Mon, 24 Feb 2014
IRAs, 401(k)s, and Roth accounts are key components of your toolkit, so make sure you get the most out of them.
Jason Stipp: I'm Jason Stipp for Morningstar. It's Tax Relief Week on Morningstar.com, and today we're helping you maximize tax-sheltered accounts, specifically by avoiding some pitfalls in those accounts.
Here to talk about some of common mistakes, and uncommon mistakes, is Christine Benz, our director of personal finance.
Thanks for joining me, Christine.
Christine Benz: Jason, great to be here.
Stipp: Christine, there are a lot of big mistakes that seasoned investors know, such as missing out on the company match in a 401(k), but you also have some maybe lesser-known mistakes that you can make in these accounts that could ultimately help investors save some tax dollars.
The first one is reflexively reaching for a Roth account. Roth accounts have a lot of great benefits, but they're not right in every single situation.
Benz: That's right. The keep profile for whom a traditional deductible IRA will tend to make the most sense is someone who is getting close to retirement and hasn't yet saved a lot. That person may in fact be in a higher tax bracket today than they will be when they are retired. In that case that tax deduction that you get when you make your contribution is going to be more beneficial for you than it will be in retirement. You may be in a much lower tax bracket in retirement than you are today.
Stipp: A possible second mistake can occur when converting assets from traditional IRAs to Roth. You need to be careful when you do that, especially if you have other traditional IRA assets.
Benz: That's right. It gets complicated. A lot of people have been enthusing about what's called the backdoor Roth IRA. That means that you open a traditional non-deductible IRA and then you convert that to a Roth. You can do that at any income level, which is why it has gained some excitement among higher-income investors.
The key thing you need to be aware of is, if you have other IRA assets, traditional IRA assets, that have not been taxed yet, the tax treatment that you'll incur when you do that conversion will be based on your ratio of monies that have never been taxed to new IRA assets. So you want to be careful. You may want to check with a tax advisor to see whether that backdoor Roth idea makes sense for you.
Stipp: Another mistake when it comes to doing these conversions is thinking that it's an all-or-nothing prospect--that you have to convert every single bit of your traditional IRA to Roth--but that's not the case.
Benz: It's not the case at all. I think people can really get a lot of mileage out of doing partial conversions, which are completely allowable. The beauty of a partial conversion is that you can convert just enough so that you don't push yourself into a higher income-tax bracket for the year in which you do the conversion.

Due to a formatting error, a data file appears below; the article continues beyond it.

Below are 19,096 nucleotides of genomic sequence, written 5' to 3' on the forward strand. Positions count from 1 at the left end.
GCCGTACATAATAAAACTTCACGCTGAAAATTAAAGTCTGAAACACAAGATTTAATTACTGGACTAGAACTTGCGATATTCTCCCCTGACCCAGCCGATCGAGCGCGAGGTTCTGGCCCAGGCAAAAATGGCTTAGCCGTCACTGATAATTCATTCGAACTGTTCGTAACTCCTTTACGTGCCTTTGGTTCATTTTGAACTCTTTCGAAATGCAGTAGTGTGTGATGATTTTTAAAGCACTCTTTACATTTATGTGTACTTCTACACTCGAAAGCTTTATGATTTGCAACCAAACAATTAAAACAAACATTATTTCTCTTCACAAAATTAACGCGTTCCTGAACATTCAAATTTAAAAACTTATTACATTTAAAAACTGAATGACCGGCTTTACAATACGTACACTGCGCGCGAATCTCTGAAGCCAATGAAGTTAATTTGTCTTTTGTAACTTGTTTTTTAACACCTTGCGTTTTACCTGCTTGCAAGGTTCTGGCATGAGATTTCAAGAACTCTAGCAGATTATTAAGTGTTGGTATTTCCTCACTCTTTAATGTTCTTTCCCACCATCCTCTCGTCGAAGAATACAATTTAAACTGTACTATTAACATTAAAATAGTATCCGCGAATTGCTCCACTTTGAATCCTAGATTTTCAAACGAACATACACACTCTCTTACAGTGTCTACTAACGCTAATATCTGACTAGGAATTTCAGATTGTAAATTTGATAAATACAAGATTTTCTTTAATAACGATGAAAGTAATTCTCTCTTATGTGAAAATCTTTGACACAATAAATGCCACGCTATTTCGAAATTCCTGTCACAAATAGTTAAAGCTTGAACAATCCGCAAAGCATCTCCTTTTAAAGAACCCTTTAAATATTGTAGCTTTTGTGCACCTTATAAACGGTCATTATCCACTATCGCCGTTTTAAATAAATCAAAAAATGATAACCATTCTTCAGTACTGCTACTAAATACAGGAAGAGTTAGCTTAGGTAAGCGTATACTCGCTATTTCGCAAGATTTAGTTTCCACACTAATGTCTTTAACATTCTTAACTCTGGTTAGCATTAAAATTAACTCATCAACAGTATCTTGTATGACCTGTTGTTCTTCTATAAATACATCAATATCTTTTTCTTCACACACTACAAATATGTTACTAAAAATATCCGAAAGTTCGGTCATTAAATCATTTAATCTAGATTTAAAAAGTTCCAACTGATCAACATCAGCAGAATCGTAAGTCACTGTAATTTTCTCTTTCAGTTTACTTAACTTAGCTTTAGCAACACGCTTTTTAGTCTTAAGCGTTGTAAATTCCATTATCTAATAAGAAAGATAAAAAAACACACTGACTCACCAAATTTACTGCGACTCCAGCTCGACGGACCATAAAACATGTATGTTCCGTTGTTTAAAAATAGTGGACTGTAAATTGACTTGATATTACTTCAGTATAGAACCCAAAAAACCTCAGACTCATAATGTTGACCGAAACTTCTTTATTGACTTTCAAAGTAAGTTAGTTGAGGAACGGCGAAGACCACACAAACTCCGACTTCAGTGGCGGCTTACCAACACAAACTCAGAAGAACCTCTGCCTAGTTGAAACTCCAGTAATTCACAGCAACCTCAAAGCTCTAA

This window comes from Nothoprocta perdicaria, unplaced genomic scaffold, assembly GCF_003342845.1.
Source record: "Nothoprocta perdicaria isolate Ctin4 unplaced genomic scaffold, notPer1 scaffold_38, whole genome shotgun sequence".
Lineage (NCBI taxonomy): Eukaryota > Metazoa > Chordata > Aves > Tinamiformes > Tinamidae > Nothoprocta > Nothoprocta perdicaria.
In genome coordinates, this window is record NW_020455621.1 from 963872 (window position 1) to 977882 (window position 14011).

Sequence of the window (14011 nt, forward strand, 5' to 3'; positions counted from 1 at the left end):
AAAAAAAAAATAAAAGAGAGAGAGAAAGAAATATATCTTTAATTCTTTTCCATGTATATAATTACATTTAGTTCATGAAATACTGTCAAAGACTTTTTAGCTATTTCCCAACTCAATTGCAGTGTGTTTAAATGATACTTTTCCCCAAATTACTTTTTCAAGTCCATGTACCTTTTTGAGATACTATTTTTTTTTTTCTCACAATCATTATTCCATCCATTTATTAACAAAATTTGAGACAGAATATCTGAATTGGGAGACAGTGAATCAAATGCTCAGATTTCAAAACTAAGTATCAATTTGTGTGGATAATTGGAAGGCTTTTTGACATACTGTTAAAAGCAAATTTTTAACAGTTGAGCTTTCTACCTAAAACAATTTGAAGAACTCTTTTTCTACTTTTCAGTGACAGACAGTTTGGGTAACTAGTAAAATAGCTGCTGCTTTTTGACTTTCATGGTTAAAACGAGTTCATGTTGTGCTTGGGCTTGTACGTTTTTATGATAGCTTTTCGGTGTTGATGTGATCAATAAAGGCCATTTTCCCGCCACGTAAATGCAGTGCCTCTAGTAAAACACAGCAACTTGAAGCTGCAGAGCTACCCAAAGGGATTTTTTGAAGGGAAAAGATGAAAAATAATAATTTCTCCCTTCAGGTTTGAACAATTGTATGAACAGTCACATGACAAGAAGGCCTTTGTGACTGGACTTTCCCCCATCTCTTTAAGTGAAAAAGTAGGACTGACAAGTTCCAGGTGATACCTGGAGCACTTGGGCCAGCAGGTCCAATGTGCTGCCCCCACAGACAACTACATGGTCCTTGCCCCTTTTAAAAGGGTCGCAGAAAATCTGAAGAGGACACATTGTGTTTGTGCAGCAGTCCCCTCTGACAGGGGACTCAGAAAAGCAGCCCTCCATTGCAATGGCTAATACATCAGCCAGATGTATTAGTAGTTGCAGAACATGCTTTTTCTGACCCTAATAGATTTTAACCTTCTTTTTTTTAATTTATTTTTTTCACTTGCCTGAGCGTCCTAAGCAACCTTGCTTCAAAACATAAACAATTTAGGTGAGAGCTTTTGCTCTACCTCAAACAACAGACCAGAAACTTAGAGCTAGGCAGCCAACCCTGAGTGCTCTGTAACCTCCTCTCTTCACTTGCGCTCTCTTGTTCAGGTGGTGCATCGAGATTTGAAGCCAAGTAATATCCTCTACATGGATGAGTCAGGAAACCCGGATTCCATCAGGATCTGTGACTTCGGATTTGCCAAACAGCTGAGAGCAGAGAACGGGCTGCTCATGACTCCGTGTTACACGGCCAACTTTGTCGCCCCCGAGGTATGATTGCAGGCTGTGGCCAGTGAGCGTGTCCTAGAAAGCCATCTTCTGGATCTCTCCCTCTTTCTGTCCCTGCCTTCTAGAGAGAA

Work with an accountant on this. If you have a lot of IRA assets that you want to convert, it can be a great strategy to do it piecemeal over a period of many years. Also bear in mind that you do have an escape hatch. You can do a re-characterization--essentially a do-over--if you do a conversion and the timing in hindsight turns out not to have been right.
Stipp: The next mistake that some investors might make, or maybe a lot of investors, is waiting until the last minute to fund an IRA account for the prior tax year. Why might you not want to wait until early April 2014 to do your 2013 contribution to an IRA account?
Benz: Incidentally, that's what Vanguard has found. When it looked at when people have contributed, it found that a lot of people rush the doors right before that tax-filing deadline.
Foregone compounding is really the main reason that you don't want to do that. Think back to the beginning of 2013; if you had only made that contribution at the outset of 2013 instead of waiting until now to make it, you would have had a year's worth of great appreciation. This is particularly important for younger folks with longer time horizons. That benefit of compounding when multiplied over many years can really add up.
Stipp: Turning to 401(k) plans: Of course a big mistake is not at least contributing enough to get your employer match, but when you contribute can also affect the kind of match that you get, and people can miss out on a match in certain situations.
Benz: That's right. This is kind of a high-class problem. It's something that higher-income people sometimes run into, where they max out their 401(k) plans very early in the year. What happens is that they haven't taken full advantage of employer matching contributions, which are usually spaced out on a per-pay-period basis. So you want to be careful: If you've earned a bonus and you're contributing at a very high level, you could actually not benefit from your full employer matching contributions.
Some plans have instituted a provision that actually will give employees full matching if they have maxed out their contributions, even if they've done so in the first part of the year. But check with your plan. If your plan does not have such a provision, you want to be careful to space out your contributions pretty evenly.
Stipp: Mistake number six involves not considering how a possible Roth 401(k) option could be beneficial for you when you do reach retirement.